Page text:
Narooma News lettersJune 1

Written by admin on 19/07/2019 Categories: 苏州美甲美睫培训学校

Support our dairy farmersMost of us love our milk, either on our cereal or in our cappuccino.For the past few years ourdairyfarmers have been hit hard with deregulation and the milk price war. It takes a farmer 38 cents to produce a litre of milk and up until recently farmers have been paid 42 cents a litre. Processors such as Murray Goulburn and Fonterra have now decided to paydairyfarmers 37 cents a litre which is less than what it takes the farmer to produce a litre of milk.

For the next few months many farmers now have to survive on being paid just 14 cents a litre to make up the difference from being paid 42 cents a litre back to 37 cents. This has a devastating effect ondairyfarming families causing many of them to walk off their farms. Dairyfarmers generally work 365 days a year working extraordinary hours without the benefits most of us receive in employment such as long service leave, annual leave or medical leave. If we don’t support our diary farmers by paying the correct price for milk we will be buying milk from overseas soon. The milk will be nowhere near the quality of our beautiful Australiandairyfarms where the cows can freely roam in paddocks of fresh green grass.

This community has already seen the timber and fishing industry affected so let’s do all we can to support and sustain our localdairy industry. The next time you buy milk, spare a thought for ourdairyfarmers and buy branded milk.

Rachel Summerell,Verona

Election signsHere we go again with political posters put on trees. The Liberal Party have already placed a sign for Peter Hendy at the Mystery Bay Road turn-off. This is absolute pollution, especially on a lovely big tree contrary to council policy. Please have respect for our trees and residents. I trust council will have them removed post haste. By the way, it’s good to know what Dr Hendy looks like.

Barry Wells, Mystery Bay

Grey nurse sharksWe welcome the increase in the numbers of sharksthis year and hope it is an indication that the species is starting to rebound. But while this summer was encouraging, it will be a long time before we can be confident that the sharks are out of danger.Two recent letters to the Narooma News pushed the opinion that the sharks are not critically endangered. The two letters seem to be based on a complete misunderstanding.“Critically endangered” is a classification used to guide government action as to what to do when the number of a species falls to a point where there are concerns about its survival. Decisions about the classification of sharks are made by the independent NSW Fisheries Scientific Committee, which reviewed the evidence and decided in 2008 that the East Coast Grey Nurse Shark population should be moved from “endangered” status to “critically endangered”, which means “facing an extremely high risk of extinction in the immediate future”.

There has been debate over the years about just how many Grey Nurse Sharks remain, with earlier estimates that put the number at around 300 subsequently raised to around 1500 – 2000, with a sizeable margin of uncertainty due to the inherent difficulties in counting and estimating. However the fact that the Fisheries Scientific Committee has maintained the critically endangered classification shows their numbers remain far too low. A NSW Fisheries discussion paper of 2011 stated that the sharks are “unlikely to be downgraded from their critically endangered status while the population is below a threshold of 5000 individuals”.No-one disputes that the numbers of Grey Nurse Sharks have fallen dramatically. We continue to see photos showing that they face an ongoing threat from hook injuries. Everyone values the image of the South Coast as a place where the natural environment is still largely undisturbed and where native wildlife is plentiful. This is fundamental to our tourist industry. It would be a positive thing for our region and our community if we had a healthy population of Grey Nurse Sharks.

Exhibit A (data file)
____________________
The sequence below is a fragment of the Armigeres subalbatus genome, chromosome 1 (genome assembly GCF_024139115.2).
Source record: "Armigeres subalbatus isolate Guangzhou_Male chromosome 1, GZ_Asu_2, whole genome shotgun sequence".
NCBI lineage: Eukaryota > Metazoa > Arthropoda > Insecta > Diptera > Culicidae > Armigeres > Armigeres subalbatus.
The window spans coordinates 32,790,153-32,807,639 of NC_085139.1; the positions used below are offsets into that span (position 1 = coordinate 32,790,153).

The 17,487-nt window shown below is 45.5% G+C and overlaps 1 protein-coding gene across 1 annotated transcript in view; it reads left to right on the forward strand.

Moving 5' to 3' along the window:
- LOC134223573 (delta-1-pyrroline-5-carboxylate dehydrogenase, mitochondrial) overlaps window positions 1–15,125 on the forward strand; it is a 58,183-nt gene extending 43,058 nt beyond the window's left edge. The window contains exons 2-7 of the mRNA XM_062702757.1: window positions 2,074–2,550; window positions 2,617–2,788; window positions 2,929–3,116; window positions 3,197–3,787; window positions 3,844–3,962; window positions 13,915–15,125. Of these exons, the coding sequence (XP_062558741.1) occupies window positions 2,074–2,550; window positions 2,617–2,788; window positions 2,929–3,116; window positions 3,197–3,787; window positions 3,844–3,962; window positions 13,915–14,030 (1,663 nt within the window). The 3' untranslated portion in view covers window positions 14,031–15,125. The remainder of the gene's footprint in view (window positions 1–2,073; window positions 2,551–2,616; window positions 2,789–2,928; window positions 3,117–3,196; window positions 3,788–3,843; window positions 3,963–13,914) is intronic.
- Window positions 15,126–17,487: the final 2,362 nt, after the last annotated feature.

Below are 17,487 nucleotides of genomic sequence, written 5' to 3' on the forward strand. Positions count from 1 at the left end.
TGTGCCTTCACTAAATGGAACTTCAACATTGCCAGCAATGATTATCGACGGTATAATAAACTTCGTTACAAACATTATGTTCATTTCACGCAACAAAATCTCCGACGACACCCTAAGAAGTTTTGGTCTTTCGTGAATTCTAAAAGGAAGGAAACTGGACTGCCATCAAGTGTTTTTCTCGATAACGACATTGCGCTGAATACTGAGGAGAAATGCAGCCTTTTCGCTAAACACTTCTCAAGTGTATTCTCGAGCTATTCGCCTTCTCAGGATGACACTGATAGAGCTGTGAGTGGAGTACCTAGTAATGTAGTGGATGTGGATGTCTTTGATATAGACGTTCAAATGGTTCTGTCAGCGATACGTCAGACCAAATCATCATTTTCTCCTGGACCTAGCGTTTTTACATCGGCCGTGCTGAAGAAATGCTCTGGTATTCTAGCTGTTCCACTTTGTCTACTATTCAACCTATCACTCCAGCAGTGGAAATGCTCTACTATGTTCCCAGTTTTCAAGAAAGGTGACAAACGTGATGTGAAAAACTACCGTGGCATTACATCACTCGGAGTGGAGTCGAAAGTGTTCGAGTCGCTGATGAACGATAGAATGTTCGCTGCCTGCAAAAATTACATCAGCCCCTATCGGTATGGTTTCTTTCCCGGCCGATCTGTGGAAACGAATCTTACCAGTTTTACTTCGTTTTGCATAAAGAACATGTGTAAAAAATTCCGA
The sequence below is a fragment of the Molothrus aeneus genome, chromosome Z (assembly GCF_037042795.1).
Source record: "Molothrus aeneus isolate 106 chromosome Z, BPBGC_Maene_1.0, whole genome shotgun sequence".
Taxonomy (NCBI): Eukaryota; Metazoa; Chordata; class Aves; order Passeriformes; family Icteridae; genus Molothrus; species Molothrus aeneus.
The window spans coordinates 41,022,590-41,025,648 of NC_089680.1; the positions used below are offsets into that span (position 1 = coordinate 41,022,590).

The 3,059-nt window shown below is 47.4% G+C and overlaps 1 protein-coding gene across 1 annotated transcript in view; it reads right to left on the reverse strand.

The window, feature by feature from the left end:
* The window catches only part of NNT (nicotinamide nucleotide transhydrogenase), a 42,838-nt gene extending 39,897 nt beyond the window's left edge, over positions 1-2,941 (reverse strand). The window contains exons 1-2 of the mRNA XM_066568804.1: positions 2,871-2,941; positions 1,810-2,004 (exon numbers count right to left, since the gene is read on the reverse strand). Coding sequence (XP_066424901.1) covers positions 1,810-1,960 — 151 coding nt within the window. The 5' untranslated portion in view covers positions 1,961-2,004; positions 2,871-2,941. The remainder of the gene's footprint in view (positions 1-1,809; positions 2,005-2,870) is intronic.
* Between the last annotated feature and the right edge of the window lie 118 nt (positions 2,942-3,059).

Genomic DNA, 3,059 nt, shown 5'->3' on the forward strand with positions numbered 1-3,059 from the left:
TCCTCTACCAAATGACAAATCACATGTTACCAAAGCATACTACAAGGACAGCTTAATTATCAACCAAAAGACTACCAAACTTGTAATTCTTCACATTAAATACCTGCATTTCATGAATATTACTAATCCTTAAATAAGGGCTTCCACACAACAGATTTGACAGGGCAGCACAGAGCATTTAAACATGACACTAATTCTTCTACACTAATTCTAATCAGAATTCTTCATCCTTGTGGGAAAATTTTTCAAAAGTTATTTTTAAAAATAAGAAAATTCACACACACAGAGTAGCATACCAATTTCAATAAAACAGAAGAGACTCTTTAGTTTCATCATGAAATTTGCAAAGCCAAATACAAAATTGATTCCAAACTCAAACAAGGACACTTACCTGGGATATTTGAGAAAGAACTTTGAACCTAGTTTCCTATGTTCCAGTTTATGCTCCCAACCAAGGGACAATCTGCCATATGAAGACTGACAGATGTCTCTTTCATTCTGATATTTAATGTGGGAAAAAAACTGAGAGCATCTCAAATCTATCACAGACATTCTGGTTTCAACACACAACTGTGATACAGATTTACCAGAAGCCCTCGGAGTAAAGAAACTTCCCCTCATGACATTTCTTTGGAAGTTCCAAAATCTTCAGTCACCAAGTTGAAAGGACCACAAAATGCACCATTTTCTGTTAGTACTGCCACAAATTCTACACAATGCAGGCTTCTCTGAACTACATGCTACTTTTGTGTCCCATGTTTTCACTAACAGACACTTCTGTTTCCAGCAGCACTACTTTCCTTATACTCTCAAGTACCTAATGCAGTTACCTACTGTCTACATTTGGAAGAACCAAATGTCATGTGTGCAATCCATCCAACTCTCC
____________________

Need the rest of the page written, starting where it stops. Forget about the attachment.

JennyEdwards,Nature Coast Marine Group president

Brumbies and BatsEmily Barton’s recent bat article has suggested involvement of the third tier of Government.Ifthis includes Liberal PeterHendy and Labor Mike Kelly, we will be in trouble.Hendy will be in hiselement welding his “knife”and Andrew will have “fired up” his chain saw.In a bi-partisan move, Major Mike Kelly and Dr Hendy will barrel bomb much of theelectorate with personalized pamphlets, bat contraceptive gas and pellets of NPWS 1080.The initial assault led by GM “Cathy”, wearing a laser-emitting fluorescent skirt,clanging a tambourine and blowing a horn with the “deputy mayor in waitingscuttling behind her. He will be beating a drum and cymbals whilst blowing the bag pipes.

This will certainly disperse some bats from the Catalina Golf course, the Soldiers Club, the Water Gardenand towards Moyura, Turros Heads and Narooma GolfCourse.Every bat will be so frightened they will make alow level “long drop”over the Eurobodalla water supply.

It isbelieved the mayor and NPWSare fast tracking a joint management plan for a combined brumby and bat shoot.This will involve the mayor, the shooters party and HuntFest.To satisfy the environmental movement,ammunition will be designed to temporarily restrict the flying capacity of the bats andoperations will be carried out just before and after milking operations to prevent anydamage to the sheds and bats accidentally disabled by stampeding cattle and brumbies.Several squadrons of specially designed highly pitched“drones” will be released.One cannot dismiss the “crisis “has been engineered by the mayorand three of his supporting councilors.

Peter Bernard,Dalmeny

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